In the portions of this story included as Premium Content, BroadbandBreakfast.com reports about the goings-on at Microsoft, The House Science and Technology Committee, the Massachusetts Broadband Institute, CANARIE, the British Embassy and Google.

[Private_Free Trial][Private_Premium Content]Microsoft Taps Frank Cavaliere For Senate

Microsoft is bringing Frank Cavaliere on board as director of government affairs for the Senate. Cavaliere plans to focus on policies related to education and workforce development, immigration, intellectual property, telecommunications, trade, andinternet safety, among others.

Cavaliere previously served as vice president and senior counsel of federal affairs and policy for the Motion Picture Association of America. He has also been a vice president of federal and regulatory affairs at Vonage Holdings Corporation and the deputy legislative director for then-Sen. George Allen.

Tech Committee Chairman To Retire

House Science and Technology Committee Chairman Bart Gordon, D-Tenn., announced Monday that he will not seek re-election to the House when his term ends in 2010.

“When I was elected, I was the youngest member of the Tennessee congressional delegation; now, I’m one of the oldest. In fact, I have members of my staff who weren’t even born when I took office.That tells me it’s time for a new chapter,” said Gordon. The congressman said he made the decision after consulting with his wife, Leslie, a partner with Korn/Ferry International.

“Turning 60 has led me to re-evaluate what’s next. I have an 8-year-old daughter and a wonderful wife who has a very demanding job. I am the only child of my 83-year-old mother, Margaret. They have made sacrifices to allow me to do what I love by serving in Congress, and now it’s my turn,” added Gordon.

Gordon was named chairman of the House Science and Technology Committee in 2007, when he became Tennessee’s first full committee chairman in 30 years. The congressman said he is grateful for the opportunities it presented such as to author landmark legislation such as the America COMPETES Act.

Rep. Jerry Costello, D-Ill., said he will look to fill Gordon’s void. “As the second ranking Democrat on the Science and Technology Committee, I am interested in and will pursue the chairmanship of the full committee and look forward to discussing it with our Democratic leadership and my colleagues in our caucus.”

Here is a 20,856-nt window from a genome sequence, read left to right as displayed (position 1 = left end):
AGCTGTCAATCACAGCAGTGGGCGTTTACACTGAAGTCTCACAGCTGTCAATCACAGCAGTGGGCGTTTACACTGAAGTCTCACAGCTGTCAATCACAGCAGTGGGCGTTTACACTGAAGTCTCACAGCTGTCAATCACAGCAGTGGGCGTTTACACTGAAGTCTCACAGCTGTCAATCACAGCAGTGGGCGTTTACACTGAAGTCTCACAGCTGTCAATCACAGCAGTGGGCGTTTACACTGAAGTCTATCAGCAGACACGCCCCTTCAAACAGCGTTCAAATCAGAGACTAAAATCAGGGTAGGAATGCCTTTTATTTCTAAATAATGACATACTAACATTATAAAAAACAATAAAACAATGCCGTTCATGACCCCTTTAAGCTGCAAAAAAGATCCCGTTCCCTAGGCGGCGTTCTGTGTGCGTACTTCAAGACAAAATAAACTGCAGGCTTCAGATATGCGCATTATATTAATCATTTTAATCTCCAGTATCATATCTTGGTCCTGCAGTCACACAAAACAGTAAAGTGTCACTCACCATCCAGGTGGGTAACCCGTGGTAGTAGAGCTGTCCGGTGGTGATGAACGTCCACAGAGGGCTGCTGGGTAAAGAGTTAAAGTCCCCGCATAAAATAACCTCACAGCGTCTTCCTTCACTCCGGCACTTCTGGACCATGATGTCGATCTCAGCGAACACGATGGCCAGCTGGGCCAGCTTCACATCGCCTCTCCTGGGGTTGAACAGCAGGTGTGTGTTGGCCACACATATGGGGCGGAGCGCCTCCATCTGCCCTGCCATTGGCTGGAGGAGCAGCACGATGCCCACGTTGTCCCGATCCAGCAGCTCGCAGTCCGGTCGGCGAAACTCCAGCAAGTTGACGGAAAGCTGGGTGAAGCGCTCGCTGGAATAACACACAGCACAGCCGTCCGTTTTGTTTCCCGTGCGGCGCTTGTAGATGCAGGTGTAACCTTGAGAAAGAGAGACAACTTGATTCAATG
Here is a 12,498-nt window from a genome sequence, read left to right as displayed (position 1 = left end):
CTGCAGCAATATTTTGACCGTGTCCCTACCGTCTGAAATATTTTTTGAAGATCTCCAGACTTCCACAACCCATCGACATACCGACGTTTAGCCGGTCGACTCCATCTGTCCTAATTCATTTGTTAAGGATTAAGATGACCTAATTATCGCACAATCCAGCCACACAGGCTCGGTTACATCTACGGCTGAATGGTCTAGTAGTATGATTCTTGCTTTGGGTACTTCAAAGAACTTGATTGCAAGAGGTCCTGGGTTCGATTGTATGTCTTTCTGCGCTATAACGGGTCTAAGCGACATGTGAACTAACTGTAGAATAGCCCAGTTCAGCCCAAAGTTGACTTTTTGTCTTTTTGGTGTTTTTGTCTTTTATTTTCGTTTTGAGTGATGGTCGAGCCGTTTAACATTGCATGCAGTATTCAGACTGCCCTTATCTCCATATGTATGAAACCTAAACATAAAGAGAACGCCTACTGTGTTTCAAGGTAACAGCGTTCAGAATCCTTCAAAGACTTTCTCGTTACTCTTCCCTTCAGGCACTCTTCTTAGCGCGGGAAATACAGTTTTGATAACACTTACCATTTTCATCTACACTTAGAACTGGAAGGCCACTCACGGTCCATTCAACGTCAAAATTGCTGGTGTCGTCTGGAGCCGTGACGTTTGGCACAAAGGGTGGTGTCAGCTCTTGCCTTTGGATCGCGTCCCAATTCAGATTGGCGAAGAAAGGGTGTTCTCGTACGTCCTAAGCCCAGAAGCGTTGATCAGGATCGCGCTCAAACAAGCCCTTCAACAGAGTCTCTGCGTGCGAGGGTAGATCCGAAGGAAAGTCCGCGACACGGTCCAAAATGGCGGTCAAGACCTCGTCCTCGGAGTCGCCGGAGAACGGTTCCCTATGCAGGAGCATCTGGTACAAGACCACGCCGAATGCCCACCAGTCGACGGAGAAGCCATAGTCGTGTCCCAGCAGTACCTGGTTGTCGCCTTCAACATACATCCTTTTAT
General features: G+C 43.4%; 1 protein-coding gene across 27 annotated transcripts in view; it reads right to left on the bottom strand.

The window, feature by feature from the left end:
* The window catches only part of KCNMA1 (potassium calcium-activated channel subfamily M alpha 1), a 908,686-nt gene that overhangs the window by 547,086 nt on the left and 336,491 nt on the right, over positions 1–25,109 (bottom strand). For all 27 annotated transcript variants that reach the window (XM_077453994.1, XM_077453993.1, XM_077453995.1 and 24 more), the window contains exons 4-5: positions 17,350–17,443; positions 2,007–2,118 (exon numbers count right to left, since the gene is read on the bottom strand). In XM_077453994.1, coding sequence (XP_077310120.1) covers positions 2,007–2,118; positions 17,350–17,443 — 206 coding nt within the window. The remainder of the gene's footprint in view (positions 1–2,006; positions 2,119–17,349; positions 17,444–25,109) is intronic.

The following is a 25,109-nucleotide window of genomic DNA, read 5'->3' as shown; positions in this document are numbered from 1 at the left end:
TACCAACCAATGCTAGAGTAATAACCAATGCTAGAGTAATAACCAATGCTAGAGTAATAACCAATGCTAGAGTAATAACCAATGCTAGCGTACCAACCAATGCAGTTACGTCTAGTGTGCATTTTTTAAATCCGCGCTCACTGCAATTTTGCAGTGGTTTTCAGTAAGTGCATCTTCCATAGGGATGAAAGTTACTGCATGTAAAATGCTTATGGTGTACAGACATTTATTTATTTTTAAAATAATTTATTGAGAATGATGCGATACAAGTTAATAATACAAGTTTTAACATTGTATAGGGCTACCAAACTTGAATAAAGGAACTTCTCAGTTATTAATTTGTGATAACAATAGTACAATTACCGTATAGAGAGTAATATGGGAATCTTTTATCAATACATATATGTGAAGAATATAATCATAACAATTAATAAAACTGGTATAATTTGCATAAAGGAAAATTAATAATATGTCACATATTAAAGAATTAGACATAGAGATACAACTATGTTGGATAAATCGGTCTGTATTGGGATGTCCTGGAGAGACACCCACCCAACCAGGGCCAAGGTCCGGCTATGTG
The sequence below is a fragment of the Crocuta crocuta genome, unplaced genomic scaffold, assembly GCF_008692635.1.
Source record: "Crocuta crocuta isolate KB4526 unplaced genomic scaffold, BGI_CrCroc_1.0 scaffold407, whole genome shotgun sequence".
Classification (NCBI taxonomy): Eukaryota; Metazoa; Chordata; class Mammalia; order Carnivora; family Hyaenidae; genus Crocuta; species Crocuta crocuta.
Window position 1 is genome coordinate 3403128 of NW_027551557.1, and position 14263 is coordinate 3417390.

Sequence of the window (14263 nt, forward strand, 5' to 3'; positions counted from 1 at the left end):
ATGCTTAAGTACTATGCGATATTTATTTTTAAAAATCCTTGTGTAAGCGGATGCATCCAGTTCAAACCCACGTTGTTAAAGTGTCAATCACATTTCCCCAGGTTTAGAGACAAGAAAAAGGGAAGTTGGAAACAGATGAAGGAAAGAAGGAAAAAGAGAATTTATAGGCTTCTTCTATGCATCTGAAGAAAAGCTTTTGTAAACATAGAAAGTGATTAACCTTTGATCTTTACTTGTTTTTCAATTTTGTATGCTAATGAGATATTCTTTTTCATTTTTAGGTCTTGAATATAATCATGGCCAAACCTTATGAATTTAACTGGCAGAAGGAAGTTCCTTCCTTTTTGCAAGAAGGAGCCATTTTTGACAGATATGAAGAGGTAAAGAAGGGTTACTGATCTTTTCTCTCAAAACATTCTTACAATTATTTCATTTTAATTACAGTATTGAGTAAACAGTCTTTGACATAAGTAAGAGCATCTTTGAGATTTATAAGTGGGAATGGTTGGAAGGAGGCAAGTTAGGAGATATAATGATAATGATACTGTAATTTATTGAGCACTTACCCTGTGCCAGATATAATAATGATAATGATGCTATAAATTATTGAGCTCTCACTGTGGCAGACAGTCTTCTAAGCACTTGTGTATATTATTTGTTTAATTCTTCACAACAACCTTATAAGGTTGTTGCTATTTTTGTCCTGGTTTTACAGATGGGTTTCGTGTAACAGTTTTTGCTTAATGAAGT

Gordon “has been a very effective leader of the Science and Technology Committee, strongly advocating the important role of Science for society, including a great emphasis on math and science education,” said Costello.

Dumont To Head Massachusetts Broadband Institute

Massachusetts Governor Deval Patrick has appointed Judith Dumont to serve as director of the Massachusetts Broadband Institute, an agency created to bridge the digital divide and deliver affordable, reliable, high-speed internet service to every community in the state by 2011.

“Broadband lifts up local economies, improves our schools and strengthens public safety. That’s why expanding coverage throughout the state has been one of our foremost priorities,” said Governor Patrick in a statement.

Dumont previously served as president of the decisioning solutions business unit at Lightbridge, Inc., a Massachusetts publicly traded software provider for the industry.

Arnaud To Leave CANARIE

Bill St. Arnaud is stepping down as chief research officer of CANARIE or the Canadian Advanced Network and Research for Industry and Education.

“Over the past 15 years of tenure at CANARIE I am very proud to feel that I have made a small contribution to several significant developments in the areas of customer owned networks, user controlled lightpaths, development of infrastructure as service, various broadband initiatives and most recently in looking at how networks and cyber-infrastructure can help address the challenge of climate change,” wrote Arnaud in a farewell email.

“I now look forward to pursing new opportunities related to my on going passion for Internet networking, especially in the area of developing network and ICT tools to mitigate climate change,” he added.

Arnaud has previously served as president and founder of a network and software engineering firm called TSA ProForma Inc., a software company that developed wide area network client and server systems.

Google Gets New Face

Jennifer Taylor, a senior policy advisor for information communications and technology and business relations for the British Embassy, will soon be joining Google’s public policy team. The British Embassy is currently looking to fill her position.